Author Topic: What is (was) Your Career?  (Read 48594 times)

grantmeaname

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Re: What is (was) Your Career?
« Reply #50 on: October 16, 2012, 12:01:09 PM »
Thanks for the tip; I definitely haven't written anything off yet.

Taylor

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Re: What is (was) Your Career?
« Reply #51 on: October 16, 2012, 12:07:33 PM »
That being said, it's hard to keep the 'comparison monster' in check and not compare my savings rate to those who make 3-4x what I do. Currently hovering at 40% and that's not bad for a 30k take-home salary :)

I think I really needed to hear/read that! And 40% at your salary is f-ing impressive if you ask me. Hell, I'm trying to rev my self up to 30% by age 30 (just over a year)... and I'll probably cheat and include the employer 401K contributions just to hit that number. My salary is similar so it's cool to see someone sort of like me doing so well. Very good inspiration.

Thanks! My number one issue/frustration with the MMM blog and community is that it seems so geared toward very high salaries (although it's usually framed as a 'regular' salary) and that's not most people's reality (especially those who choose to work with vulnerable people or serve their communities). Keep it up, 30% is a great goal!

Orvell

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Re: What is (was) Your Career?
« Reply #52 on: October 16, 2012, 12:18:14 PM »
That being said, it's hard to keep the 'comparison monster' in check and not compare my savings rate to those who make 3-4x what I do. Currently hovering at 40% and that's not bad for a 30k take-home salary :)

I think I really needed to hear/read that! And 40% at your salary is f-ing impressive if you ask me. Hell, I'm trying to rev my self up to 30% by age 30 (just over a year)... and I'll probably cheat and include the employer 401K contributions just to hit that number. My salary is similar so it's cool to see someone sort of like me doing so well. Very good inspiration.

Thanks! My number one issue/frustration with the MMM blog and community is that it seems so geared toward very high salaries (although it's usually framed as a 'regular' salary) and that's not most people's reality (especially those who choose to work with vulnerable people or serve their communities). Keep it up, 30% is a great goal!
This is super refreshing for me to hear too! I'm a customer service assistant for an iron foundry. Not the most perfect career for me, but at the moment it gives me time and energy to work on my art and illustration skills when the day is over. I hope to transition into freelancing. But for the moment, my after tax take home is just a hair above 26K and as much as I want a 75% savings rate... that just can't happen right now (or rather, I enjoy having at least some heat in winter.)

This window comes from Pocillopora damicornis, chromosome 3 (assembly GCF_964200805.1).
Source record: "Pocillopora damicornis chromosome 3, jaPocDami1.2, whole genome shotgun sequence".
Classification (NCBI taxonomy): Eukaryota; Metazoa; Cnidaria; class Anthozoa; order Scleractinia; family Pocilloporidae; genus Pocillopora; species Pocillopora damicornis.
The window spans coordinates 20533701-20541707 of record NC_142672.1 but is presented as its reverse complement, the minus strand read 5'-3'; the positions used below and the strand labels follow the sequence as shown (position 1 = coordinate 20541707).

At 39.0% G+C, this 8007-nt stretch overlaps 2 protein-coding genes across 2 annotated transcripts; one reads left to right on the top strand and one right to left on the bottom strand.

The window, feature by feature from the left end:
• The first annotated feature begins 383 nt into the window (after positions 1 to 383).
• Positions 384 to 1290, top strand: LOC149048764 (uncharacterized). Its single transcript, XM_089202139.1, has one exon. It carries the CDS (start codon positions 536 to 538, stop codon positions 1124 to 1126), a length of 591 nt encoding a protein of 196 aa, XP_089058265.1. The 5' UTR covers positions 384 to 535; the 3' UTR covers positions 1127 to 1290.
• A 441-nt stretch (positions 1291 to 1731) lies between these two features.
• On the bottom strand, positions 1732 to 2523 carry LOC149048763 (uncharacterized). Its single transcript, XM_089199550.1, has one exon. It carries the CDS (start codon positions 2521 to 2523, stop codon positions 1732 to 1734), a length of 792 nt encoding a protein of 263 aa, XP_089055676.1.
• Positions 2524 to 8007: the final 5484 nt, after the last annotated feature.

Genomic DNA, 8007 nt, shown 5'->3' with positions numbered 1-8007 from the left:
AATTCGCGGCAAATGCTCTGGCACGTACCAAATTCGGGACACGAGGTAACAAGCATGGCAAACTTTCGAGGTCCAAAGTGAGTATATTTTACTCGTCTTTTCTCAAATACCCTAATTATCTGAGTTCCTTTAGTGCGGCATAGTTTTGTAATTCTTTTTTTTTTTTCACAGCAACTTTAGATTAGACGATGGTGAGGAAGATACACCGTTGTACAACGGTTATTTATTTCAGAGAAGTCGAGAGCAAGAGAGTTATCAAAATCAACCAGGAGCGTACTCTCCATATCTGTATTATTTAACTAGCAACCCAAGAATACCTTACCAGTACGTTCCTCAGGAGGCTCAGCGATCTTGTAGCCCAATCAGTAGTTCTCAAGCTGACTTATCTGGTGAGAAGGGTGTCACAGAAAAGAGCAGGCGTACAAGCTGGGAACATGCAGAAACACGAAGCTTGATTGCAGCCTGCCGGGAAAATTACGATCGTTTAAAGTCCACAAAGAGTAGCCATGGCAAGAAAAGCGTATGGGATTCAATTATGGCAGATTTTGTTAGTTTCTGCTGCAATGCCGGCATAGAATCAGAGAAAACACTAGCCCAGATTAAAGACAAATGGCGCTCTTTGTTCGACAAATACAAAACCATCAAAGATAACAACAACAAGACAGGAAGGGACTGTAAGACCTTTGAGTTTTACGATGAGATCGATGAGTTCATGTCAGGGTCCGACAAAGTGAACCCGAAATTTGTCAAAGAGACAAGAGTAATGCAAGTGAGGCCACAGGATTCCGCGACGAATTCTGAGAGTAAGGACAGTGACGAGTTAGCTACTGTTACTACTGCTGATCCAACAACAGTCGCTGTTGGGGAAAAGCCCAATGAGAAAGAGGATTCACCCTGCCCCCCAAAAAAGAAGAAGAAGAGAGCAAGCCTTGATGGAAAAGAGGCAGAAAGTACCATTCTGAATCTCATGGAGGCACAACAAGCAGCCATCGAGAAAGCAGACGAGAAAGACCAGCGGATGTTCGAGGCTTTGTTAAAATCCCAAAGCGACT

I usually manage to hit 50% savings, but I enjoy living in a low cost of living part of the states.
Awesome to hear from other people in similar situations!

Aloysius_Poutine

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Re: What is (was) Your Career?
« Reply #53 on: October 16, 2012, 12:21:36 PM »
^I'm in the same boat. My gross is 40k/year at this customer service job, but I live in a very expensive place so I need to seriously level up in order to even achieve retirement by 65.

Self-employed-swami

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Re: What is (was) Your Career?
« Reply #54 on: October 16, 2012, 12:31:20 PM »

Thanks! My number one issue/frustration with the MMM blog and community is that it seems so geared toward very high salaries (although it's usually framed as a 'regular' salary) and that's not most people's reality (especially those who choose to work with vulnerable people or serve their communities). Keep it up, 30% is a great goal!

I started out making 36,000/year out of university, so we didn't all land the huge-paying jobs the second we graduated :)  After 2 raises, I was at $42,000 and that's when I bought my house.

Melissa

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Re: What is (was) Your Career?
« Reply #55 on: October 16, 2012, 12:32:31 PM »
Husband is Director of IT at a large energy company (but degree is in mechanical and serospace engineering).  He used to like his job, but now hates the project he is currently working on.

I was a SAHM for over ten years before going to school and becoming a Physical Therapist Assistant.  I am just starting with a company doing PRN work so that I will still have flexibility to handle kids activities and the household.  I am also a personal trainer and do some occasional work there.  I enjoy both jobs and only had to get and Associates degree in Applied Science

freelancerNfulltimer

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Re: What is (was) Your Career?
« Reply #56 on: October 16, 2012, 12:35:09 PM »

Thanks! My number one issue/frustration with the MMM blog and community is that it seems so geared toward very high salaries (although it's usually framed as a 'regular' salary) and that's not most people's reality (especially those who choose to work with vulnerable people or serve their communities). Keep it up, 30% is a great goal!